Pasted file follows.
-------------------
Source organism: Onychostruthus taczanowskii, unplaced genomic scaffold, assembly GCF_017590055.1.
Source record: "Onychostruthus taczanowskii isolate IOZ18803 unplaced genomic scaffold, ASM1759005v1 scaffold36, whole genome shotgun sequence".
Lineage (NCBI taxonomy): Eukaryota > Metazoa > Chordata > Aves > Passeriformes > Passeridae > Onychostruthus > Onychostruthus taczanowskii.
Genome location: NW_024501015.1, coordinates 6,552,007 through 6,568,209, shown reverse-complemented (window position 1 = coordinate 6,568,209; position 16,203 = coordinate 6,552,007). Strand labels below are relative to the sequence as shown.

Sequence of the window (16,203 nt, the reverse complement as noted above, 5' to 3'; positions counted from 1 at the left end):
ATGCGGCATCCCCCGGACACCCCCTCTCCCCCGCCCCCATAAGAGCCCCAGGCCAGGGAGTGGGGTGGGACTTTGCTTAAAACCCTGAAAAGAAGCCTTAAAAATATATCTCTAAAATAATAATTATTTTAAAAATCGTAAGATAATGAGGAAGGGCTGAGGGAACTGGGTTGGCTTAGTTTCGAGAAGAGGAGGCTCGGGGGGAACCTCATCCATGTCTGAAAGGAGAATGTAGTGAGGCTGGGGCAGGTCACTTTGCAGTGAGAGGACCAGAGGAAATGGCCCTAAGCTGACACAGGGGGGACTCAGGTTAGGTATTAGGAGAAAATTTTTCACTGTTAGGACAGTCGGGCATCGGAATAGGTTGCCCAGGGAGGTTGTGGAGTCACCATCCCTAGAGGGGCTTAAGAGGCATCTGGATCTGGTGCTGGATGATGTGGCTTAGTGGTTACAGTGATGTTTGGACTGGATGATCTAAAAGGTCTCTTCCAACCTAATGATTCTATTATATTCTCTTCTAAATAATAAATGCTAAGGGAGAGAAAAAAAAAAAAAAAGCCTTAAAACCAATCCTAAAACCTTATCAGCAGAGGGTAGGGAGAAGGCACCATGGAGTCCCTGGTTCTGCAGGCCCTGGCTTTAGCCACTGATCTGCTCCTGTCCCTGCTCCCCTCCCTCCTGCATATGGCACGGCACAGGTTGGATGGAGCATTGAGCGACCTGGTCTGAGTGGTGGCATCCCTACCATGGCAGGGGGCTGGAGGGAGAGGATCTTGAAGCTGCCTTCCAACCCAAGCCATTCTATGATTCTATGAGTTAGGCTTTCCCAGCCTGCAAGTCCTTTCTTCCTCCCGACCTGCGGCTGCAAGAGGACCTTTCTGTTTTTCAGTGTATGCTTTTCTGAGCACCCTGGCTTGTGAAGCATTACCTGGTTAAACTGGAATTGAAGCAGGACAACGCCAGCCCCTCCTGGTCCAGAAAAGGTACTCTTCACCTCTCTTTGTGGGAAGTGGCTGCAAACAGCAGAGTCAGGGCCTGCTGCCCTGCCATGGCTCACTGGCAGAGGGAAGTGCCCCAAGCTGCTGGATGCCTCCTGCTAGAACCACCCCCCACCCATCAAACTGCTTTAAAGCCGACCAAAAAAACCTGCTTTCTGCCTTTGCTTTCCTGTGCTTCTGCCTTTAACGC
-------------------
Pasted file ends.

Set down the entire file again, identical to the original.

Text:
Source organism: Onychostruthus taczanowskii, unplaced genomic scaffold, assembly GCF_017590055.1.
Source record: "Onychostruthus taczanowskii isolate IOZ18803 unplaced genomic scaffold, ASM1759005v1 scaffold36, whole genome shotgun sequence".
Lineage (NCBI taxonomy): Eukaryota > Metazoa > Chordata > Aves > Passeriformes > Passeridae > Onychostruthus > Onychostruthus taczanowskii.
Genome location: NW_024501015.1, coordinates 6,552,007 through 6,568,209, shown reverse-complemented (window position 1 = coordinate 6,568,209; position 16,203 = coordinate 6,552,007). Strand labels below are relative to the sequence as shown.

Sequence of the window (16,203 nt, the reverse complement as noted above, 5' to 3'; positions counted from 1 at the left end):
ATGCGGCATCCCCCGGACACCCCCTCTCCCCCGCCCCCATAAGAGCCCCAGGCCAGGGAGTGGGGTGGGACTTTGCTTAAAACCCTGAAAAGAAGCCTTAAAAATATATCTCTAAAATAATAATTATTTTAAAAATCGTAAGATAATGAGGAAGGGCTGAGGGAACTGGGTTGGCTTAGTTTCGAGAAGAGGAGGCTCGGGGGGAACCTCATCCATGTCTGAAAGGAGAATGTAGTGAGGCTGGGGCAGGTCACTTTGCAGTGAGAGGACCAGAGGAAATGGCCCTAAGCTGACACAGGGGGGACTCAGGTTAGGTATTAGGAGAAAATTTTTCACTGTTAGGACAGTCGGGCATCGGAATAGGTTGCCCAGGGAGGTTGTGGAGTCACCATCCCTAGAGGGGCTTAAGAGGCATCTGGATCTGGTGCTGGATGATGTGGCTTAGTGGTTACAGTGATGTTTGGACTGGATGATCTAAAAGGTCTCTTCCAACCTAATGATTCTATTATATTCTCTTCTAAATAATAAATGCTAAGGGAGAGAAAAAAAAAAAAAAAGCCTTAAAACCAATCCTAAAACCTTATCAGCAGAGGGTAGGGAGAAGGCACCATGGAGTCCCTGGTTCTGCAGGCCCTGGCTTTAGCCACTGATCTGCTCCTGTCCCTGCTCCCCTCCCTCCTGCATATGGCACGGCACAGGTTGGATGGAGCATTGAGCGACCTGGTCTGAGTGGTGGCATCCCTACCATGGCAGGGGGCTGGAGGGAGAGGATCTTGAAGCTGCCTTCCAACCCAAGCCATTCTATGATTCTATGAGTTAGGCTTTCCCAGCCTGCAAGTCCTTTCTTCCTCCCGACCTGCGGCTGCAAGAGGACCTTTCTGTTTTTCAGTGTATGCTTTTCTGAGCACCCTGGCTTGTGAAGCATTACCTGGTTAAACTGGAATTGAAGCAGGACAACGCCAGCCCCTCCTGGTCCAGAAAAGGTACTCTTCACCTCTCTTTGTGGGAAGTGGCTGCAAACAGCAGAGTCAGGGCCTGCTGCCCTGCCATGGCTCACTGGCAGAGGGAAGTGCCCCAAGCTGCTGGATGCCTCCTGCTAGAACCACCCCCCACCCATCAAACTGCTTTAAAGCCGACCAAAAAAACCTGCTTTCTGCCTTTGCTTTCCTGTGCTTCTGCCTTTAACGC